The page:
17 August 2009 • 12:18 pm

Latent Demand for Change

What seems like many hundreds of years ago, I got my start in information technology working with mainframe computers. It was then that I first learned of a concept called ‘latent demand.’ As utilization of those giant computers (whose power back then was approximately equal to that of a modern cell phone) increased over time, companies would plan to upgrade to larger, faster machines. In the months and weeks leading up to the upgrade, demand for computer power would approach the theoretical capacity of the old machine, and processing would become painfully slow. But the surplus power provided by the upgrade would very quickly disappear – consumed by the pent-up demand for processing power that hadn’t been met before. And then the cycle of slowdown and upgrade would be repeated. The demand for more computing power in the enterprise is insatiable. But this phenomenon is not just seen in the realm of information technology – it applies to change in organizations as well.


6 July 2009 • 7:00 am

Poached Frogs and the Capacity for Change

If you drop a frog in a pot of boiling water, it will of course frantically try to clamber out. But if you place it gently in a pot of tepid water and turn the heat on low, it will float there quite placidly. As the water gradually heats up, the frog will sink into a tranquil stupor, exactly like one of us in a hot bath, and before long, with a smile on its face, it will unresistingly allow itself to be boiled to death.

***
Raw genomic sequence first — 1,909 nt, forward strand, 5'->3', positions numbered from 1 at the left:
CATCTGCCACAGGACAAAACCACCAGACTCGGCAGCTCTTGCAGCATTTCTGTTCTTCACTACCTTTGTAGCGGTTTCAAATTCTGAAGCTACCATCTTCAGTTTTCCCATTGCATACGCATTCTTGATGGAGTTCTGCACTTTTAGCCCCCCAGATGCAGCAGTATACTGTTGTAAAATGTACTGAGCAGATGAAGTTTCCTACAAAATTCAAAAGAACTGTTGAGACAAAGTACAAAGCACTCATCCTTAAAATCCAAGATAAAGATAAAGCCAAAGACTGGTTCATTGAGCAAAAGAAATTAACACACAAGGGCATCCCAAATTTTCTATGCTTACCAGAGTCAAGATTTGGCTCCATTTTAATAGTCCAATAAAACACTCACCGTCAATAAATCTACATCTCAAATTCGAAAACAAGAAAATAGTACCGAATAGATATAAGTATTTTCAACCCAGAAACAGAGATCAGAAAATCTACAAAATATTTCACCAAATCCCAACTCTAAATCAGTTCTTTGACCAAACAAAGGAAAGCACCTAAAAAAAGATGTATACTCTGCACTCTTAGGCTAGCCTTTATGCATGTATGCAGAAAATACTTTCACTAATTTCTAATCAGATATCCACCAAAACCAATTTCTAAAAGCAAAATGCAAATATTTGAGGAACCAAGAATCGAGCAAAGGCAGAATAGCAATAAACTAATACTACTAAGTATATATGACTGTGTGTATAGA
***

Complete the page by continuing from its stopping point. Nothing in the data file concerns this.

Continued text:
So goes the often cited and vividly unfortunate metaphor of the poached frog, which is used so often in business settings that it has become a tired cliché. James Fallows of the Atlantic Monthly has even devoted an entire series of blog posts devoted to the worthy cause of banishing its use, and the myth has been busted by scientists and journalists alike, notably in Issue 1 of Fast Company. I confess to having succumbed to the lure of using the poached frog story myself, but I have since foresworn using it, and encourage you to do the same.